The Sydney Morning Herald reports that Reserve Bank governor Glenn Stevens has kept the door open for interest rate cuts in a speech that highlighted the challenges facing Australia as it tackles the end of the mining investment boom.
Stevens reminded the markets of his recent comments that the inflation outlook might afford some scope to ease policy further, if needed, to support demand.
”The recent inflation data do not appear to have shifted that assessment,” he said said about last week’s second-quarter inflation figures.
CPI data were mixed but still pointed to a subdued inflation level within the central bank’s target band.
HSBC’s chief economist for Australia Paul Bloxham told the paper that Stevens’ speech was ‘downbeat’ and ”marked the first occasion the RBA seems to have declared that mining investment is now past its peak”.
The South China Morning Post reports that borrowing costs at mainland banks are the highest in over a year relative to government debt issues, and the slowdown in the economy is raising concerns that bad loans will climb.
In yet another sign of the leadership’s determination to stimulate economic growth, China has announced cuts in VAT and other reductions in taxes on small businesses.
People’s Daily reports that the Ministry of Finance said on Tuesday that this move is expected to affect more than six million small and micro businesses, and reduce tax revenues to the state of about USD$5 billion.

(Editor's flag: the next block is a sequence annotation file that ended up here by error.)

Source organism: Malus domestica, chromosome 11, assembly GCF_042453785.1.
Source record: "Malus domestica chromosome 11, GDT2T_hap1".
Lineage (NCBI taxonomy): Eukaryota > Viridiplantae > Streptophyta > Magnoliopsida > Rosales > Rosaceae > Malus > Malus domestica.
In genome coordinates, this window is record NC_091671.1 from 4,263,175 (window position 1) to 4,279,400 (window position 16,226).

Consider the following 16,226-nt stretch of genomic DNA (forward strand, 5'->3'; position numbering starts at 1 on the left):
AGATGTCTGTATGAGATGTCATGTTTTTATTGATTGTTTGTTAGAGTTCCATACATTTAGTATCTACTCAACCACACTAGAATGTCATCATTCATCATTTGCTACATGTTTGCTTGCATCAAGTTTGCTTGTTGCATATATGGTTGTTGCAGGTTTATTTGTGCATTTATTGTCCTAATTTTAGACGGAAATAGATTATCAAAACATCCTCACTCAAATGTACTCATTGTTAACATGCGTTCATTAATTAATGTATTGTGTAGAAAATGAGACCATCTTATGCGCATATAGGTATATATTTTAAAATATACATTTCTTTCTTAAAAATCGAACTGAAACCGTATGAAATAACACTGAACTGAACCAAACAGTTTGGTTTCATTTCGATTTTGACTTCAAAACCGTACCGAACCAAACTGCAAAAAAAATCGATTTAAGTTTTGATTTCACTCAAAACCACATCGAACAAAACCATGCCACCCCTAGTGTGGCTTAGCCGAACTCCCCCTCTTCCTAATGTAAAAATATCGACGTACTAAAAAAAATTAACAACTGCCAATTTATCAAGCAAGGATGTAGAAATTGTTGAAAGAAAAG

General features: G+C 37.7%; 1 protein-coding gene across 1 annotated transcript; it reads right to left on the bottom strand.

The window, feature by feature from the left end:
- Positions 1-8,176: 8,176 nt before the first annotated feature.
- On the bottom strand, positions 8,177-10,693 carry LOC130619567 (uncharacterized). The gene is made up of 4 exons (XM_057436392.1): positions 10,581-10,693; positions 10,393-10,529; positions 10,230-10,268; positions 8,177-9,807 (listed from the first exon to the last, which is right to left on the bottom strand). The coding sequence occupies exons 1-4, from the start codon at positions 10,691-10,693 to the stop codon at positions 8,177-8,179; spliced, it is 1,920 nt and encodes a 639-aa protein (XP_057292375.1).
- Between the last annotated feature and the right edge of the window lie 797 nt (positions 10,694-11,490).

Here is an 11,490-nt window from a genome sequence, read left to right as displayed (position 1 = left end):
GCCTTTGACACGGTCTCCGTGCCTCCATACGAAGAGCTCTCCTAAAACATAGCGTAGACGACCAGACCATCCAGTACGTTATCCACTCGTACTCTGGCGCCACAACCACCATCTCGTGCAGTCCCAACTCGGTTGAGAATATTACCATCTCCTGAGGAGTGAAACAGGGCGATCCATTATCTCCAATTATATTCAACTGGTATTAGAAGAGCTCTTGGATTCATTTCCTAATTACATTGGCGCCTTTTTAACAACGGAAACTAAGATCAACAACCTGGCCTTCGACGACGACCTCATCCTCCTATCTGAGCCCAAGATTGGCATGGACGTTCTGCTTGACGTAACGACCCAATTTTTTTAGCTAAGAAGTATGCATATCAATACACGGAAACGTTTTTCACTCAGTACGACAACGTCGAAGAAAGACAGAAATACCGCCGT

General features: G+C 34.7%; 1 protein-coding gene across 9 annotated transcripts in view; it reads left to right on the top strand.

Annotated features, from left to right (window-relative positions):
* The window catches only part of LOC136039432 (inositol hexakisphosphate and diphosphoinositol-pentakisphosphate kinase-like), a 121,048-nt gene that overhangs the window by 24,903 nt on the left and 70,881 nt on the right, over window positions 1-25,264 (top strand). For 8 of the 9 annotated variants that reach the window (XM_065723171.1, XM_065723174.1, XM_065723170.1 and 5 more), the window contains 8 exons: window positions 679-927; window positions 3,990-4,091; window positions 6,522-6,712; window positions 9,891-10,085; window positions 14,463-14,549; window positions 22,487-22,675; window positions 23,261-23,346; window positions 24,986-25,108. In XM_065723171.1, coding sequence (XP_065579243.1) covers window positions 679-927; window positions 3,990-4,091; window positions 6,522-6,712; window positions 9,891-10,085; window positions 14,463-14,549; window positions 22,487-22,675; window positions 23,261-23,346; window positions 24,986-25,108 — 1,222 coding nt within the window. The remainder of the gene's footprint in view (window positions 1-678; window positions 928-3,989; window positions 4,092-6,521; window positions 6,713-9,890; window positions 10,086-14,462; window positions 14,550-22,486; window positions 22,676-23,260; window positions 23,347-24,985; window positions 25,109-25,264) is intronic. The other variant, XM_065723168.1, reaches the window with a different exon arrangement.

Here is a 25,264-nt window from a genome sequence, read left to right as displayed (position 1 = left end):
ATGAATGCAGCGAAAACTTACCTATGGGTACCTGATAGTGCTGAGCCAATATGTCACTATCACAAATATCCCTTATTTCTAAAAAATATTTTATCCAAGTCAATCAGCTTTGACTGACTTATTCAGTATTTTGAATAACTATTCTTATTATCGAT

Asian Banking & Finance reports that Vietnam Asset Management Company (VAMC), established by the government to rescue dozens of banks crippled by Asia’s highest ratio of non-performing loans, is now open for business.
But analysts say plans for VAMC remain vague, as Vietnam’s central bank has given few details about how the asset management firm will operate.
Bloomberg reports that police are looking for three suspected contract killers after Hussain Ahmad Najadi, the founder of AMMB Holdings Bhd, was shot dead in Kuala Lumpur yesterday after a business meeting at a temple.
Peter Strong, who heads up the Council of Small Business Organisations of Australia has come up with a novel – and memorable – way to protest against the plethora of red tape that faces small business owners in that country.
He has recorded – using his own poetry as the lyrics – a rap video called Red Tape Nation that bemoans the lot of Australian entrepreneurs who he says generate half the country’s GDP. You can also see the video here.